Australian researchers who have been surveying the damage at the Great Barrier Reef from an unprecedented coral bleaching event earlier this year released a new map showing a large zone of intense coral death as well as several regions that escaped largely unscathed.

The results confirm an overall picture suggesting that the northern part of the reef, which scientists say was once its most "pristine," has seen devastating losses. This is a region extending some 700km northward from Port Douglas, the researchers say, and comprises about 30 per cent of the reef overall (it is 2300km in its entirety). And the researchers say it saw an average coral mortality of 67 per cent (the range was actually 47 to 83 per cent at disparate reefs that comprise the larger northern section of the Great Barrier Reef).

But the new analysis also contained some good news in that a lengthy offshore part of the northern reef appeared to fare better than its coastal side. Here, average coral death was only 26 per cent.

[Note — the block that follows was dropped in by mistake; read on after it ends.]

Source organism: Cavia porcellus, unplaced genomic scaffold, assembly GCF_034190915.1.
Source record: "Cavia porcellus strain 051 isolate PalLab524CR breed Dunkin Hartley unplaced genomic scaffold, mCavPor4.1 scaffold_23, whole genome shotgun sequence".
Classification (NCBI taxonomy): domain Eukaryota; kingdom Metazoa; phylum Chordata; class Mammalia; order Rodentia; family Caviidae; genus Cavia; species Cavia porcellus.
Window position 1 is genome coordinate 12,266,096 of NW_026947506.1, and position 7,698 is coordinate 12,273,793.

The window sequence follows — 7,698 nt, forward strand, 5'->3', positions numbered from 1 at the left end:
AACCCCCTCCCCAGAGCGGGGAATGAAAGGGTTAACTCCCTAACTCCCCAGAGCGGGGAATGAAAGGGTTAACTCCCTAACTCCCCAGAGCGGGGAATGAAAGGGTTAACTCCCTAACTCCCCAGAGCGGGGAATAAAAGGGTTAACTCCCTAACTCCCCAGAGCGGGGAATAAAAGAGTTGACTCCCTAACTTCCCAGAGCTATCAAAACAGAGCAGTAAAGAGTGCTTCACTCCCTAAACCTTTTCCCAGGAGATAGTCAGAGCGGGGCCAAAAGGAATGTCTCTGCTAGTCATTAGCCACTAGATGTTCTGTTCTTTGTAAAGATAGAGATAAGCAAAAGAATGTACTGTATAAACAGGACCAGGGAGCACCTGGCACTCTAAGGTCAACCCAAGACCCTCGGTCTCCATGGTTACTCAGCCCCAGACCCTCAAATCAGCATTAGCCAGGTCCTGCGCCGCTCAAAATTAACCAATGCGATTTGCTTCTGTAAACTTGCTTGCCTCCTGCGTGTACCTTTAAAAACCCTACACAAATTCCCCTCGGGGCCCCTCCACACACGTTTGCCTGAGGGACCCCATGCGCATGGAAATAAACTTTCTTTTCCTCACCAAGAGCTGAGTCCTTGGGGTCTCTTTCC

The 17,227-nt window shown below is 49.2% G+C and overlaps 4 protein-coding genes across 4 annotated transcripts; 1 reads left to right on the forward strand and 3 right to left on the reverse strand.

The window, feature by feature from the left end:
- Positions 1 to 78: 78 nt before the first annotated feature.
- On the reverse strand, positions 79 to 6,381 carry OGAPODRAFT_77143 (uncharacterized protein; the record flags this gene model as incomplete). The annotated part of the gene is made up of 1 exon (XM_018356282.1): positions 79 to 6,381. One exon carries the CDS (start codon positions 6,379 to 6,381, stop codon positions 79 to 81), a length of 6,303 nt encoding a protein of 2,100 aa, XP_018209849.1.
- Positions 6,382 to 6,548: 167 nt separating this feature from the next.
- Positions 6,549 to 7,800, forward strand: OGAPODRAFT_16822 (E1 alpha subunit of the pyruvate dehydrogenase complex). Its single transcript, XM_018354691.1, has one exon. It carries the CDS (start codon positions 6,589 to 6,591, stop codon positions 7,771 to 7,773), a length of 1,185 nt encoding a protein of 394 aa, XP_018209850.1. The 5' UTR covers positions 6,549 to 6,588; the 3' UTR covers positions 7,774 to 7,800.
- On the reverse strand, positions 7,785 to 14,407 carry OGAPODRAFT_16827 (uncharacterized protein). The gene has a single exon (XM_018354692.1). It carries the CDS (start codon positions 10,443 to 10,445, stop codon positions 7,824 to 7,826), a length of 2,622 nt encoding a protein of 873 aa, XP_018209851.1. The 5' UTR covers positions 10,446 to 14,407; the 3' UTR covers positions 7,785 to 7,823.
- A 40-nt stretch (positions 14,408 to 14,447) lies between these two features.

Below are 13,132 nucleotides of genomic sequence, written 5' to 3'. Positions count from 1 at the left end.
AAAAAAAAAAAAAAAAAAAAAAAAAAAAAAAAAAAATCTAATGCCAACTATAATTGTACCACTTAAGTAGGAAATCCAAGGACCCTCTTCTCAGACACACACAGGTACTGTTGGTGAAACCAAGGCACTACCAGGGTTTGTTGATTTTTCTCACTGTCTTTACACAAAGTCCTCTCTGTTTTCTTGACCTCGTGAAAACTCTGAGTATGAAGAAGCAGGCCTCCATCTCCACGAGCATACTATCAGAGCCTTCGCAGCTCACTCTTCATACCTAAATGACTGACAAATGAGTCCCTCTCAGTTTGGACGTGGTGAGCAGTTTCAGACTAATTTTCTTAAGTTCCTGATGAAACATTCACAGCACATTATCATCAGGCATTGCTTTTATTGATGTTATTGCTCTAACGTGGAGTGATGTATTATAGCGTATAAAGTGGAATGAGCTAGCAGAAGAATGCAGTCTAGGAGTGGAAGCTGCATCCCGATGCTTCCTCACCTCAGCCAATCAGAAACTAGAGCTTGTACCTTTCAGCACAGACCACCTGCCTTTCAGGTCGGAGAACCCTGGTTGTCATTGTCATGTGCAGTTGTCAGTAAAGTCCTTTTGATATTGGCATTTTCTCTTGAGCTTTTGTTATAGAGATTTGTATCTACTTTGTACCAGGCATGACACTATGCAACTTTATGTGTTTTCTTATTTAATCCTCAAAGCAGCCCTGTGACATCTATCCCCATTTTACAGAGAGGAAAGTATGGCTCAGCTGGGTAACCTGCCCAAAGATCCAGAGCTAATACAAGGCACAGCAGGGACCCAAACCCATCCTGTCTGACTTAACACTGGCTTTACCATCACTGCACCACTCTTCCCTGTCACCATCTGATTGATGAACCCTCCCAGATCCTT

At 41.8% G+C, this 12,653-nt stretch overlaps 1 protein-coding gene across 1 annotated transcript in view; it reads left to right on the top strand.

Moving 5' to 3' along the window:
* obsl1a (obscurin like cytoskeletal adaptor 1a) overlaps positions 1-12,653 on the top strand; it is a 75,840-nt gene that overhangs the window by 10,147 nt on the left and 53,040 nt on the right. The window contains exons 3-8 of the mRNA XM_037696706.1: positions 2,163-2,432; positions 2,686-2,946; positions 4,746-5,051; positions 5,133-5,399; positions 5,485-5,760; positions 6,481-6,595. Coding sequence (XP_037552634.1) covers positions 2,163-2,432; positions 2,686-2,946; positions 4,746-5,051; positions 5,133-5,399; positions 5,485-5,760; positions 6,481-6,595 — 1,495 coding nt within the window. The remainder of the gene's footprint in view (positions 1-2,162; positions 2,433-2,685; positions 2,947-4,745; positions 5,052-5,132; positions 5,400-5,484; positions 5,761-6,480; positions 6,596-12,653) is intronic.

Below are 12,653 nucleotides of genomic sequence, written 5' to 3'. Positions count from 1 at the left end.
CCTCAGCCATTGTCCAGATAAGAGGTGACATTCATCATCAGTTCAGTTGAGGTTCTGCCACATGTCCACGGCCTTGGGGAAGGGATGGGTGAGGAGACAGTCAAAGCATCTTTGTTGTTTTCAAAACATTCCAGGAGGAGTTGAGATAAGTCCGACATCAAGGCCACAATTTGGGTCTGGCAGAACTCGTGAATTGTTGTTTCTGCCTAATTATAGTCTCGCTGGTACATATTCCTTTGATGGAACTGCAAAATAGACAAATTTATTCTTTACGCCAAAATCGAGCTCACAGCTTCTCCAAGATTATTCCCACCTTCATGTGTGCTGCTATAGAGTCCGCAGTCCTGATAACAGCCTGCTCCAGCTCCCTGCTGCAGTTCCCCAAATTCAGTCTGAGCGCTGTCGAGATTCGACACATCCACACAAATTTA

"Here we are, eight months later, and we're still measuring slowly accumulating levels of mortality," said Terry Hughes, who directs the ARC Centre of Excellence for Coral Reef Studies at James Cook University, which released the map.


"The map tells the story that the barrier reef has been turned into a giant jigsaw puzzle in terms of those four zones," Hughes said. He added that "there is a bit of a silver lining in terms of the southern half being okay, and there was also a northern region offshore that had significant mortality but not as high as the red region".

Indeed, coral mortality is at only 6 and 1 per cent in the central and southern parts of the reef, respectively. The reef's tourism industry is worth A$5 billion per year.

The original coral bleaching event occurred when an oceanic "heat wave" featuring temperatures 1 degree Celsius warmer than normal hit the reef in March, which is summer in the southern hemisphere. The warming was tied to the extremely strong global El Nino event of 2015-2016, but scientists also attributed the anomalous heat to climate change.

Coral bleaching occurs when corals, subjected to stresses like these warm temperatures, eject symbiotic algae that they rely upon to survive and then lose their colour, turning white. The Great Barrier Reef also bleached in 1998 and 2002, but not as extensively.